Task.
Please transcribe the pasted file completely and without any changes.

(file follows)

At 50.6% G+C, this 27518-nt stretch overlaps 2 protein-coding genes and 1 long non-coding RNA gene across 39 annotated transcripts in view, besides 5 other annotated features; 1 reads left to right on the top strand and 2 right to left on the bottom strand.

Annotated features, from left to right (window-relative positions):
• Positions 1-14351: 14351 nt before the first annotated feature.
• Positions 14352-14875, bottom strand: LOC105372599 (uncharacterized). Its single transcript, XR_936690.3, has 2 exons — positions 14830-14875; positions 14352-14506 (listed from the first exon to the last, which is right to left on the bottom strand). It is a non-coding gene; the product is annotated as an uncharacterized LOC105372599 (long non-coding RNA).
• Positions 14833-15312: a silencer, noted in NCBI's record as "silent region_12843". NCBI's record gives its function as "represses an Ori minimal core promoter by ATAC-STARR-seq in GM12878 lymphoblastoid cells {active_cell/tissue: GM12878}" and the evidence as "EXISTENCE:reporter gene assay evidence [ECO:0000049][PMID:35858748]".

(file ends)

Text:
At 50.6% G+C, this 27518-nt stretch overlaps 2 protein-coding genes and 1 long non-coding RNA gene across 39 annotated transcripts in view, besides 5 other annotated features; 1 reads left to right on the top strand and 2 right to left on the bottom strand.

Annotated features, from left to right (window-relative positions):
• Positions 1-14351: 14351 nt before the first annotated feature.
• Positions 14352-14875, bottom strand: LOC105372599 (uncharacterized). Its single transcript, XR_936690.3, has 2 exons — positions 14830-14875; positions 14352-14506 (listed from the first exon to the last, which is right to left on the bottom strand). It is a non-coding gene; the product is annotated as an uncharacterized LOC105372599 (long non-coding RNA).
• Positions 14833-15312: a silencer, noted in NCBI's record as "silent region_12843". NCBI's record gives its function as "represses an Ori minimal core promoter by ATAC-STARR-seq in GM12878 lymphoblastoid cells {active_cell/tissue: GM12878}" and the evidence as "EXISTENCE:reporter gene assay evidence [ECO:0000049][PMID:35858748]".